Airsickness and Disorientation - ATP Flight School Flashcards Preview

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Flashcards in Airsickness and Disorientation - ATP Flight School Deck (18)
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1
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What causes motion sickness/airsickness?

The brain receiving conflicting messages fabout the state of the body from the eyes versus the inner ear.

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What are common symptoms of motion sickness?

General discomfort, nausea, dizziness, paleness, sweating, vomiting.

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If a new student pilot experiences motion sickness, is this cause for concern?

Generally, no. Motion sickness usually goes away within the first few lessons.

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How can pilots avoid motion sickness?

Avoid flights in turbulent conditions. Start with short lessons and work up to longer flights.

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What can pilots do to treat motion sickness if it occurs in flight?

Open fresh air vents, focus on objects outside the airplane, avoid unneccessary head movements, terminate the flight.

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What is spatial disorientation?

A lack of orientation with regard to the position, attitude, or movement of the airplane in space.

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What three systems provide the brain with information on the body's orientation and movement?

Visual (eyes), vestibular (inner ear), somatosensory (nerves in skin/muscles/joints - "seat of the pants")

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Which system is the body's primary orientation source?

The visual system, which is why spatial disorientation is much more likely in IMC than in VMC.

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List some ways to prevent spatial disorientation.

Understand why illusions occur and remain alert for them. Obtain a preflight weather briefing and use it to avoid poor visibility. Avoid sudden head movements. If intending to fly at night, remain night current and proficient. If flying in marginal visibility or IMC, remain instrument proficient. Remain physically fit for flight. Place your trust in the flight instruments and disregard your sensory perceptions.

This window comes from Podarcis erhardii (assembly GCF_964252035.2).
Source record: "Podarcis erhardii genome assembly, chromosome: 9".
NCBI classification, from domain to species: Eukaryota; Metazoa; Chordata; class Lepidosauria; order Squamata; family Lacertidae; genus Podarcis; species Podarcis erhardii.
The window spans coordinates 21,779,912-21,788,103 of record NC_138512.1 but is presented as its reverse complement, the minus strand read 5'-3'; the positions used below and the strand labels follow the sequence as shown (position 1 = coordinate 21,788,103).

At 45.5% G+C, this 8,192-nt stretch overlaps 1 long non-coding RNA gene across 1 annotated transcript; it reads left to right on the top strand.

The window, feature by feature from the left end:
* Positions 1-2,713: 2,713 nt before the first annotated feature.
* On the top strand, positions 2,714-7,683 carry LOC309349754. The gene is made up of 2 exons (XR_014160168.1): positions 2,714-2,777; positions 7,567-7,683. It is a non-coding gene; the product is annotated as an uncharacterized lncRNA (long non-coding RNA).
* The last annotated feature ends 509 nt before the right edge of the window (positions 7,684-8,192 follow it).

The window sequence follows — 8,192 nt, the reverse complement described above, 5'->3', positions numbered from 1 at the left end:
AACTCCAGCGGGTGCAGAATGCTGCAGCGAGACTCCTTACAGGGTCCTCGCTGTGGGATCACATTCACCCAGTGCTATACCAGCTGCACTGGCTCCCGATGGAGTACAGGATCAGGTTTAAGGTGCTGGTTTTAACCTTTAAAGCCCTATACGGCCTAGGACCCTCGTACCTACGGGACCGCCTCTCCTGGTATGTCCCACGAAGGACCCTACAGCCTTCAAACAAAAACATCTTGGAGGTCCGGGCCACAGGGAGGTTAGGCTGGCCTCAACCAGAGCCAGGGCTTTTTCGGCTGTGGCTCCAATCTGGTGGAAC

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What are some examples of illusions that can lead to spatial disorientation?

The leans, Coriolis illusion, graveyard spiral, somatogravic illusion, inversion illusion, elevator illusion, false horizon, autokinesis.

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Describe the leans.

Vestibular system cannot detect slow roll rates. Slow, undetectable roll to one side followed by quick, detectable roll to wings level creates illusion of bank in the opposite direction. (Pilots tend to lean to what feels like vertical until the feeling goes away.)

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Describe the Coriolis illusion.

In an extended constant-rate turn, fluid in ear canal eventually moves at same speed as the canal, and sensation of turning stops. Moving the head in a different plane can start fluid moving again and create illusion of turn on a totally different axis. Avoid by not making sudden head movements.

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Describe the graveyard spiral.

Pilot unwittingly enters a shallow turn (often due to a case of the leans). Pilot notices the loss of altitude but not the turn, and adds back pressure to correct. This tightens the turn and increases the loss of altitude. Unless pilot corrects to wings level, spiral will continue to tighten until control is lost or aircraft hits ground.

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Describe the somatogravic illusion.

Rapid forwards acceleration creates the illusion of being in a nose-high attitude. (Both push you back in your seat.) Disoriented pilot reacts by pushing the nose down. The same can happen in reverse when the aircraft decelerates.

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Describe the inversion illusion.

Abrupt change from climb to straight-and-level flight causes the illusion of tumbling backwards.

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Describe the elevator illusion.

Abrupt vertical accelerations (from updrafts and downdrafts) can feel like pitch changes. A pilot in an updraft may react by pushing the nose down and vice versa.

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Describe a false horizon.

Sloping cloud formations or geometric patterns of lights on the ground can look like the horizon, leading the pilot to "level" the wings relative to the wrong reference.

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Describe autokinesis.

In the dark, if a pilot stares at a stationary light, it will eventually appear to move around. Trying to align the aircraft with those false movements leads to spatial disorientation.